Izintombi Zesi Manje Manje is a group that needs little introduction to regular EJ visitors. It is a name that conjures up the classic sights and sounds of mbaqanga's heyday - the quick-tempo jive music, the line-up of girls swaying to the beat, the groaner cutting through the atmosphere with his gruff voice.
For this post, however, we will be taking a brief look at one of the "forgotten" parts of Izintombi Zesi Manje Manje's career... the fusion of soul into their mbaqanga stylings in the late 1970s.
Hamilton Nzimande, talent scout at EMI, was promoted to the highest position - producer - after his boss Rupert Bopape was enticed by Gallo to lead their new African music operation in 1964. Nzimande took over as the man behind the Dark City Sisters and the Flying Jazz Queens until 1967. Gramophone Record Company (GRC), a subsidiary of CBS, started up a new black music production company for which Nzimande became the new producer. The company was named Isibaya Esikhulu and was intent on challenging the crown held by Gallo's Mavuthela Music. The monarchs of Gallo-Mavuthela were the Mahotella Queens, the country's most popular female group at the time. In a shrewd move, Nzimande lured several of the Queens away from Gallo-Mavuthela and into Isibaya Esikhulu with the offer of more money. The early line-up included Nunu Maseko, Windy Sibeko, Thopi Mnguni, and the lead vocals of Sannah Mnguni, but the more memorable line-up stabilised in 1971: Jane Dlamini, Lindiwe Mthembu, Nobesuthu Shawe, Hilda Tloubatla and Ruth Mafuxwane. Izintombi Zesi Manje Manje were neck-and-neck with the Mahotella Queens and managed to regularly topple them for a while in the early 1970s.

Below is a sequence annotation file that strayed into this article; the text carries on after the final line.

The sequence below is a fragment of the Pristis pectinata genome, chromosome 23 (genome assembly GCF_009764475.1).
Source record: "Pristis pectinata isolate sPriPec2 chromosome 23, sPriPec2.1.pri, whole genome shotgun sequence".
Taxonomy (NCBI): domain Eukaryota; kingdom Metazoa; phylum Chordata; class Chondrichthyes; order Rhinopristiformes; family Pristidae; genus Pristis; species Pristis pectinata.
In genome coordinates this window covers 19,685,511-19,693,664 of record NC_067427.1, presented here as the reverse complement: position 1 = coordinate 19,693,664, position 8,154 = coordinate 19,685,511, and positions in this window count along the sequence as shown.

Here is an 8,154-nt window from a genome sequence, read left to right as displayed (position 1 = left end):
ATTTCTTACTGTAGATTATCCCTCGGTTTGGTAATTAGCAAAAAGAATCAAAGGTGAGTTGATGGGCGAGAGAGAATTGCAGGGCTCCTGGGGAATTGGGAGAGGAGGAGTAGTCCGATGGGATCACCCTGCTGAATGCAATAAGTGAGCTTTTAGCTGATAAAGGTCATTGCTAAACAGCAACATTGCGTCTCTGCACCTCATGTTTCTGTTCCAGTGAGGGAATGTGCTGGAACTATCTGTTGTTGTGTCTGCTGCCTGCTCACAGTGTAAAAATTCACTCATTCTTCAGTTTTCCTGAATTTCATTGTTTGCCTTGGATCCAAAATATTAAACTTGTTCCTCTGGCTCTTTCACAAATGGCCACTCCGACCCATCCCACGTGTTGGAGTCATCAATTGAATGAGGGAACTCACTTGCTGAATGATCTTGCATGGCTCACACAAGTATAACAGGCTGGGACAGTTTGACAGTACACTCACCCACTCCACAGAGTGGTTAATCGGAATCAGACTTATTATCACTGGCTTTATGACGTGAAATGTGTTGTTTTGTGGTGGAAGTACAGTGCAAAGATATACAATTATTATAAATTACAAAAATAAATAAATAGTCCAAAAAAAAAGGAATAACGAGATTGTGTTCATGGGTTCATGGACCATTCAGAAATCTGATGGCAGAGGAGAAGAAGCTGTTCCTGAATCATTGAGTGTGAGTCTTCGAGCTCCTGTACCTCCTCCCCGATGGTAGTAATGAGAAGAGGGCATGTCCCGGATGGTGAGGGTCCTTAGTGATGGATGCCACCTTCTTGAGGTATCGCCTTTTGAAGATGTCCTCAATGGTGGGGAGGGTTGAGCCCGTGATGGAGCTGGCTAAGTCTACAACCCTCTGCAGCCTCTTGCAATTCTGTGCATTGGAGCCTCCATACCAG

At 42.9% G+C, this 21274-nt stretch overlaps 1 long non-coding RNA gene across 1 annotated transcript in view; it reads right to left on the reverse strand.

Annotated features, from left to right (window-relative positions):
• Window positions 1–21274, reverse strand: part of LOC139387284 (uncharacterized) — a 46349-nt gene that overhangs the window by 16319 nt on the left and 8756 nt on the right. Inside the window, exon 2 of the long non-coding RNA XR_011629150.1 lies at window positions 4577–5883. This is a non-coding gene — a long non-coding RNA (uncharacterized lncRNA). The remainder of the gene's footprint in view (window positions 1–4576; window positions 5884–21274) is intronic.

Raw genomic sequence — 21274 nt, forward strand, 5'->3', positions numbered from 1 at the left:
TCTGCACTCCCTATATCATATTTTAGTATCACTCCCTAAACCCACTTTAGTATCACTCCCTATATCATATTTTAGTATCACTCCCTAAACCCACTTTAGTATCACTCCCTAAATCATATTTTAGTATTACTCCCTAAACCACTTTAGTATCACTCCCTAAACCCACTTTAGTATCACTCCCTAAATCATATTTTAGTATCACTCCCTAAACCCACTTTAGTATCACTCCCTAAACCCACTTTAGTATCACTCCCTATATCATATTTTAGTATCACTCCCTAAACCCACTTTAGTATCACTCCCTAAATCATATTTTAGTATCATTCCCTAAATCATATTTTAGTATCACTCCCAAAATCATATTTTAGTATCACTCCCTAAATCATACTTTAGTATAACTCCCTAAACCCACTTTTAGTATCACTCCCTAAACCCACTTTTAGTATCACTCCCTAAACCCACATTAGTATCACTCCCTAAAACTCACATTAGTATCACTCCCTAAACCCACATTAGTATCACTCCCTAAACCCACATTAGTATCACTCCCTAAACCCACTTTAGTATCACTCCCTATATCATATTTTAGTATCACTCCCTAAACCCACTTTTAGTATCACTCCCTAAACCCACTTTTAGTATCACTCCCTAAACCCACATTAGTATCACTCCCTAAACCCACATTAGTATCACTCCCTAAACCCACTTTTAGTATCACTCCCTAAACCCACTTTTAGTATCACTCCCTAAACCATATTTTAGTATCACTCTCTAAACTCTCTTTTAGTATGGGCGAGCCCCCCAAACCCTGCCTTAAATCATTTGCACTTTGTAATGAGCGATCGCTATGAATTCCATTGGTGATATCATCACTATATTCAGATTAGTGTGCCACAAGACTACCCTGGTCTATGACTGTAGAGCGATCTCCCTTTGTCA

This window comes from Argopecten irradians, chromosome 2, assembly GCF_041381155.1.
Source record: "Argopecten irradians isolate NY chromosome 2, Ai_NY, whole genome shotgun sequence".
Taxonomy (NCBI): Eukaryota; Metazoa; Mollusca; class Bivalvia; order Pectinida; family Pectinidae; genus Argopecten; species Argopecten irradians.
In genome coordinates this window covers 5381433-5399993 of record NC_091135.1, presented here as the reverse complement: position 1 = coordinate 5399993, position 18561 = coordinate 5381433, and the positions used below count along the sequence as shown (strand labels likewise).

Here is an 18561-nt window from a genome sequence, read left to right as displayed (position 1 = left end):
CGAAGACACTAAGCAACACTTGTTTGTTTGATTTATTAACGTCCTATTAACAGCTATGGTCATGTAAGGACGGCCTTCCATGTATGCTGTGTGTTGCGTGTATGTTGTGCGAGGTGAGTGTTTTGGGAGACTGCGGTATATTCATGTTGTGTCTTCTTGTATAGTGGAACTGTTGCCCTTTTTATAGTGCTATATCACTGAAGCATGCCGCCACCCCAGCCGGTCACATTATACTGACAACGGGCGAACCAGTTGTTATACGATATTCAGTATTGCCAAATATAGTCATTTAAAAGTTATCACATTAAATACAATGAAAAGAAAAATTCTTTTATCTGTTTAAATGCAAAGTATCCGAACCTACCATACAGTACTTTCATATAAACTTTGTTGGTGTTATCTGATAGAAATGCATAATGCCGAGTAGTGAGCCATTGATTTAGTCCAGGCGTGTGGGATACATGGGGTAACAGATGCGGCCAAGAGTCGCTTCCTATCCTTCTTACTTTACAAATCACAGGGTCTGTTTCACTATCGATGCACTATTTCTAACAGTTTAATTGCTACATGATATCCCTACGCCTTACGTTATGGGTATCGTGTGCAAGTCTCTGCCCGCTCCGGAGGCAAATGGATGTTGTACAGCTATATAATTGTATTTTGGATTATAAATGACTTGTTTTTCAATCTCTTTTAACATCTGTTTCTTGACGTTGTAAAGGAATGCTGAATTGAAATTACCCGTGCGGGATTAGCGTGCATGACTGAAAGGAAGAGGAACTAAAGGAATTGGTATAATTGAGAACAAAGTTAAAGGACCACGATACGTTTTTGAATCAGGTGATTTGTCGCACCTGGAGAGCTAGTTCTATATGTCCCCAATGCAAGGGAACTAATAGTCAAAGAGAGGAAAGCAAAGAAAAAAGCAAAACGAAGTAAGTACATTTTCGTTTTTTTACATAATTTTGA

Electric Jive has already shared a previous Izintombi Zesi Manje Manje LP that gives a wonderful summary of their late 1960s formative material. Umuntu Othulile likewise offers a wonderful summary, this time of the late 1970s, at a time when the legendary Soul Brothers (perhaps the "male equivalent" of Izintombi Zesi Manje Manje) were ruling supreme, and all-female line-ups were beginning to move out of the limelight. While the 1960s material will always be classic, there are some real gems in this record.
The typical keyboard, drums, bass and guitar sound is prevalent throughout the album, and while it is not one of Izintombi's "classic" albums, it is totally worth a listen to. One highlight is "Lensizwa", which appears to be a reworked version of the Soul Brothers hit "Mantombazane". Other tunes to look out for include the ballad-like "Ungabinomona" and "Nayi Lensizwa", and the expressive "Siyoyicela Ivuthiwe".
Only a handful of Izintombi's recordings are available to purchase, and those that are available are hardly a sampler for this great band's best material - even their "Best of" collection omits the classic, high-selling 1970s material, focusing only on the modern early 1980s sounds - but we hope this share today contributes to lifting the lid further on a wonderful musical career.